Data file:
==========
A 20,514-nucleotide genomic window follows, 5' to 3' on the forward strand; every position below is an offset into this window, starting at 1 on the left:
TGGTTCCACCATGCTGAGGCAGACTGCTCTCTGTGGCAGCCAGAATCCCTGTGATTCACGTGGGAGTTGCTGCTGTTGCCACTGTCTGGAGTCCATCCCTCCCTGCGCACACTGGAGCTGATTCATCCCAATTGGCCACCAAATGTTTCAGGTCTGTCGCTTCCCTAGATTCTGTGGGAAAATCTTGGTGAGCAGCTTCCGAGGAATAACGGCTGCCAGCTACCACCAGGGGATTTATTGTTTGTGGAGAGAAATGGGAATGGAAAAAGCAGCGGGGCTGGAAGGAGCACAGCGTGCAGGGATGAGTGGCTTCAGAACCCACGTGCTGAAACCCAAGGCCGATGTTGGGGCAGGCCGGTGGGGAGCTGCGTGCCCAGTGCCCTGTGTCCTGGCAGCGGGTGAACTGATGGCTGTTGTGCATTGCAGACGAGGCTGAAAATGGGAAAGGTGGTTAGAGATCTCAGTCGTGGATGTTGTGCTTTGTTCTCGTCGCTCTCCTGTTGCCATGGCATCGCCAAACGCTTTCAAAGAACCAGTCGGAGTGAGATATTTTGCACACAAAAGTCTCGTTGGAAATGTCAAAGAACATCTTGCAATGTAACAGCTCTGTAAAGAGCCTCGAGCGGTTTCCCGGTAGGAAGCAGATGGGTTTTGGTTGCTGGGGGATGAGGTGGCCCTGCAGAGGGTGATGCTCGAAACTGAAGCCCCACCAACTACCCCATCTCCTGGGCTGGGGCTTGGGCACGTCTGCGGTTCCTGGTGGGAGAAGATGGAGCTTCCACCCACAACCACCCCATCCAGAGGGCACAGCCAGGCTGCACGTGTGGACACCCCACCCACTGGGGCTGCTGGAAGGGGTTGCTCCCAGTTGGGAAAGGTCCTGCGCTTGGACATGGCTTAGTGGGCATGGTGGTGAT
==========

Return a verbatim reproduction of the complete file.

A 20,514-nucleotide genomic window follows, 5' to 3' on the forward strand; every position below is an offset into this window, starting at 1 on the left:
TGGTTCCACCATGCTGAGGCAGACTGCTCTCTGTGGCAGCCAGAATCCCTGTGATTCACGTGGGAGTTGCTGCTGTTGCCACTGTCTGGAGTCCATCCCTCCCTGCGCACACTGGAGCTGATTCATCCCAATTGGCCACCAAATGTTTCAGGTCTGTCGCTTCCCTAGATTCTGTGGGAAAATCTTGGTGAGCAGCTTCCGAGGAATAACGGCTGCCAGCTACCACCAGGGGATTTATTGTTTGTGGAGAGAAATGGGAATGGAAAAAGCAGCGGGGCTGGAAGGAGCACAGCGTGCAGGGATGAGTGGCTTCAGAACCCACGTGCTGAAACCCAAGGCCGATGTTGGGGCAGGCCGGTGGGGAGCTGCGTGCCCAGTGCCCTGTGTCCTGGCAGCGGGTGAACTGATGGCTGTTGTGCATTGCAGACGAGGCTGAAAATGGGAAAGGTGGTTAGAGATCTCAGTCGTGGATGTTGTGCTTTGTTCTCGTCGCTCTCCTGTTGCCATGGCATCGCCAAACGCTTTCAAAGAACCAGTCGGAGTGAGATATTTTGCACACAAAAGTCTCGTTGGAAATGTCAAAGAACATCTTGCAATGTAACAGCTCTGTAAAGAGCCTCGAGCGGTTTCCCGGTAGGAAGCAGATGGGTTTTGGTTGCTGGGGGATGAGGTGGCCCTGCAGAGGGTGATGCTCGAAACTGAAGCCCCACCAACTACCCCATCTCCTGGGCTGGGGCTTGGGCACGTCTGCGGTTCCTGGTGGGAGAAGATGGAGCTTCCACCCACAACCACCCCATCCAGAGGGCACAGCCAGGCTGCACGTGTGGACACCCCACCCACTGGGGCTGCTGGAAGGGGTTGCTCCCAGTTGGGAAAGGTCCTGCGCTTGGACATGGCTTAGTGGGCATGGTGGTGAT